Henri Cartier-Bresson, the French photographer, has often been referred to as ‘The Eye of the Century’ for his collective work of iconic images. Cartier-Bresson was one of the founders of the Magnum photo agency, which enabled photojournalists to reach a broad audience through magazines, while still retaining control over their work. He spent over twenty-five years observing and capturing world changing events, with a compassionate eye. He was also an artist, but said he liked photography because it was quicker than drawing. He could capture an exact image, the lines and form in an instant.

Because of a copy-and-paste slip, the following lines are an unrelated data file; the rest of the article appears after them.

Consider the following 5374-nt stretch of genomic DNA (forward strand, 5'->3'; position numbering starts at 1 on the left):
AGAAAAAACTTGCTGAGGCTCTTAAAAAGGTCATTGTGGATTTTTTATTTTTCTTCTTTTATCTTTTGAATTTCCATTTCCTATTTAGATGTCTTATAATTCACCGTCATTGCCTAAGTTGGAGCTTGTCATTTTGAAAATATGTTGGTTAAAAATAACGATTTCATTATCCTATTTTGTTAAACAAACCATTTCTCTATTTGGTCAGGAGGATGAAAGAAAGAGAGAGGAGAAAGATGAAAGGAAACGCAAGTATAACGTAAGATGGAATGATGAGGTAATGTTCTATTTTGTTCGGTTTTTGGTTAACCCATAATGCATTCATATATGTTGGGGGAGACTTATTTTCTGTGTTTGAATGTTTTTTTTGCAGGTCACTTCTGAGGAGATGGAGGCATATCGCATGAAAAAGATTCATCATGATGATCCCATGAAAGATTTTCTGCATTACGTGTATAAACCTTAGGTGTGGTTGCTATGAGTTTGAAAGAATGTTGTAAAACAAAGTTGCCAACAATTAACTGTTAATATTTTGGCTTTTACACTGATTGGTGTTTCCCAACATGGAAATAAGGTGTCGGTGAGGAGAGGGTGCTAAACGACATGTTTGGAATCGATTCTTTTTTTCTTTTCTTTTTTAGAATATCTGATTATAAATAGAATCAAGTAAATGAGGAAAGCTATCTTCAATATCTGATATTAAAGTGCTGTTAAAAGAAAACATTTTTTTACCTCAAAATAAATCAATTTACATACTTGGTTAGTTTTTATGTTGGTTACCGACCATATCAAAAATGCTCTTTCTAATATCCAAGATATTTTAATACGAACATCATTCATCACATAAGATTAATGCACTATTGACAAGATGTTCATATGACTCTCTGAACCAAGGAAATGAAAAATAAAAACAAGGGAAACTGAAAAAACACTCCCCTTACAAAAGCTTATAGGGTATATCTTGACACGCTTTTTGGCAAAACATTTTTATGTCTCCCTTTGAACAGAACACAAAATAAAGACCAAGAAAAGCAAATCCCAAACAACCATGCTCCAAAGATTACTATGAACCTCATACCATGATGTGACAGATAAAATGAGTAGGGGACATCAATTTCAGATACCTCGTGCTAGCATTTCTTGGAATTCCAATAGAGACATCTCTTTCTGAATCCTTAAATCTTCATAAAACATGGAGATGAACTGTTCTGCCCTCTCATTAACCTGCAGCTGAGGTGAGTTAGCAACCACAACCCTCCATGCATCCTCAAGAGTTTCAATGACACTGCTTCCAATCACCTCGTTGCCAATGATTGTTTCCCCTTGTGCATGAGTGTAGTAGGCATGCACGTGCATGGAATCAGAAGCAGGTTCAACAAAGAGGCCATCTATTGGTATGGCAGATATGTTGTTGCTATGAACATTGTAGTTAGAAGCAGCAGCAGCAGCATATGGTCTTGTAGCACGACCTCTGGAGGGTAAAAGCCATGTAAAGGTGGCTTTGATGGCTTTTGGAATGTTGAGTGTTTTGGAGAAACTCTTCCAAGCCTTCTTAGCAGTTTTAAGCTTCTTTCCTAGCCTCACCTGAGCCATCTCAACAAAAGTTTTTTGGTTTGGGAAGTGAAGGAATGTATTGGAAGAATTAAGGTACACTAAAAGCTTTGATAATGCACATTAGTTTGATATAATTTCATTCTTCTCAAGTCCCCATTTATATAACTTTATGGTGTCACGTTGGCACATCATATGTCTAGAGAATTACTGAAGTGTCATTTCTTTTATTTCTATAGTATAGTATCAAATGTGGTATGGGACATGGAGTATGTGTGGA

Henri told his wife, Martine, who was not French, that she must read Proust, to better understand him and his French heritage. Which she did, and said that it did give her an understanding of him and added that she felt he himself, in a sense, was a Proust character.
MoMA is holding an exhibition, the first in the United States in three decades, called, “The Modern Century” from April 11–June 28, 2010. The retrospective examines his entire career and presents nearly three hundred photographs. The exhibition makes stops at The Art Institute of Chicago, the San Francisco Museum of Modern Art and the High Museum of Art, in Atlanta. Check out more at MoMA.